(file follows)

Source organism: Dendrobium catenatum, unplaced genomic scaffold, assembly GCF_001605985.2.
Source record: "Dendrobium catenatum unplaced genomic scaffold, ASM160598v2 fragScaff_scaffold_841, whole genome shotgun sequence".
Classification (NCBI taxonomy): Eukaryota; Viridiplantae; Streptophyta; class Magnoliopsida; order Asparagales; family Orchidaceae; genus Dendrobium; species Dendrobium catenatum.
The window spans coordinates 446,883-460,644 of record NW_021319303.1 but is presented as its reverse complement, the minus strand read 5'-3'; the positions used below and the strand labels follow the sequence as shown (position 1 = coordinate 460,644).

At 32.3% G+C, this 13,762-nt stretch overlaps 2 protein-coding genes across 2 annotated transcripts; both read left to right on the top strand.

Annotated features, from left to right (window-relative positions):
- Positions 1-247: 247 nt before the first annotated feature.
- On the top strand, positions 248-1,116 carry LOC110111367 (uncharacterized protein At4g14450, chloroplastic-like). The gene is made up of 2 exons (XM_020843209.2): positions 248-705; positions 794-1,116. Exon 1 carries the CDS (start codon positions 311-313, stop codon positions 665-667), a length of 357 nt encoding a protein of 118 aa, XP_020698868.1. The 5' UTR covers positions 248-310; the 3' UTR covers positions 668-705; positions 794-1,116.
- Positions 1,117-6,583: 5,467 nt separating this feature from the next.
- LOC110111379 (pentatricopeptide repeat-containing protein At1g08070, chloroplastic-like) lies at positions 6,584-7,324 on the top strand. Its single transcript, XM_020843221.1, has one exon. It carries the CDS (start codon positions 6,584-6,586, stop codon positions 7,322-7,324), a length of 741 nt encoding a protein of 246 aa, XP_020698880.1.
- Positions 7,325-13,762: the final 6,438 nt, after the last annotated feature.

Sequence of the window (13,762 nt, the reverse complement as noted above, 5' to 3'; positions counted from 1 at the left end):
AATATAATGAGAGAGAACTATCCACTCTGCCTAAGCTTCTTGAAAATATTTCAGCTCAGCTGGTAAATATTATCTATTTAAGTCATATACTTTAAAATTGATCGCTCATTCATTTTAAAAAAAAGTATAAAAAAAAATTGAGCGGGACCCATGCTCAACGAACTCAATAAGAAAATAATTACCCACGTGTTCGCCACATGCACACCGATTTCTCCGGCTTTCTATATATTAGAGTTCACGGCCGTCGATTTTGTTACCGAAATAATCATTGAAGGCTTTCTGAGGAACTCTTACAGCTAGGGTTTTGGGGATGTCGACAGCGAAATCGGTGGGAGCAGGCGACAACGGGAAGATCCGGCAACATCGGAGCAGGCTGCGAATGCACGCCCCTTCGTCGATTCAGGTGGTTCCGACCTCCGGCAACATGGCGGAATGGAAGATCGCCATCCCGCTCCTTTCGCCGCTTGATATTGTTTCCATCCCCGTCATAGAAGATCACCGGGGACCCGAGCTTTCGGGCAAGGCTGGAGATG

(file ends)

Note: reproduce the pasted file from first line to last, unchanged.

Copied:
Source organism: Dendrobium catenatum, unplaced genomic scaffold, assembly GCF_001605985.2.
Source record: "Dendrobium catenatum unplaced genomic scaffold, ASM160598v2 fragScaff_scaffold_841, whole genome shotgun sequence".
Classification (NCBI taxonomy): Eukaryota; Viridiplantae; Streptophyta; class Magnoliopsida; order Asparagales; family Orchidaceae; genus Dendrobium; species Dendrobium catenatum.
The window spans coordinates 446,883-460,644 of record NW_021319303.1 but is presented as its reverse complement, the minus strand read 5'-3'; the positions used below and the strand labels follow the sequence as shown (position 1 = coordinate 460,644).

At 32.3% G+C, this 13,762-nt stretch overlaps 2 protein-coding genes across 2 annotated transcripts; both read left to right on the top strand.

Annotated features, from left to right (window-relative positions):
- Positions 1-247: 247 nt before the first annotated feature.
- On the top strand, positions 248-1,116 carry LOC110111367 (uncharacterized protein At4g14450, chloroplastic-like). The gene is made up of 2 exons (XM_020843209.2): positions 248-705; positions 794-1,116. Exon 1 carries the CDS (start codon positions 311-313, stop codon positions 665-667), a length of 357 nt encoding a protein of 118 aa, XP_020698868.1. The 5' UTR covers positions 248-310; the 3' UTR covers positions 668-705; positions 794-1,116.
- Positions 1,117-6,583: 5,467 nt separating this feature from the next.
- LOC110111379 (pentatricopeptide repeat-containing protein At1g08070, chloroplastic-like) lies at positions 6,584-7,324 on the top strand. Its single transcript, XM_020843221.1, has one exon. It carries the CDS (start codon positions 6,584-6,586, stop codon positions 7,322-7,324), a length of 741 nt encoding a protein of 246 aa, XP_020698880.1.
- Positions 7,325-13,762: the final 6,438 nt, after the last annotated feature.

Sequence of the window (13,762 nt, the reverse complement as noted above, 5' to 3'; positions counted from 1 at the left end):
AATATAATGAGAGAGAACTATCCACTCTGCCTAAGCTTCTTGAAAATATTTCAGCTCAGCTGGTAAATATTATCTATTTAAGTCATATACTTTAAAATTGATCGCTCATTCATTTTAAAAAAAAGTATAAAAAAAAATTGAGCGGGACCCATGCTCAACGAACTCAATAAGAAAATAATTACCCACGTGTTCGCCACATGCACACCGATTTCTCCGGCTTTCTATATATTAGAGTTCACGGCCGTCGATTTTGTTACCGAAATAATCATTGAAGGCTTTCTGAGGAACTCTTACAGCTAGGGTTTTGGGGATGTCGACAGCGAAATCGGTGGGAGCAGGCGACAACGGGAAGATCCGGCAACATCGGAGCAGGCTGCGAATGCACGCCCCTTCGTCGATTCAGGTGGTTCCGACCTCCGGCAACATGGCGGAATGGAAGATCGCCATCCCGCTCCTTTCGCCGCTTGATATTGTTTCCATCCCCGTCATAGAAGATCACCGGGGACCCGAGCTTTCGGGCAAGGCTGGAGATG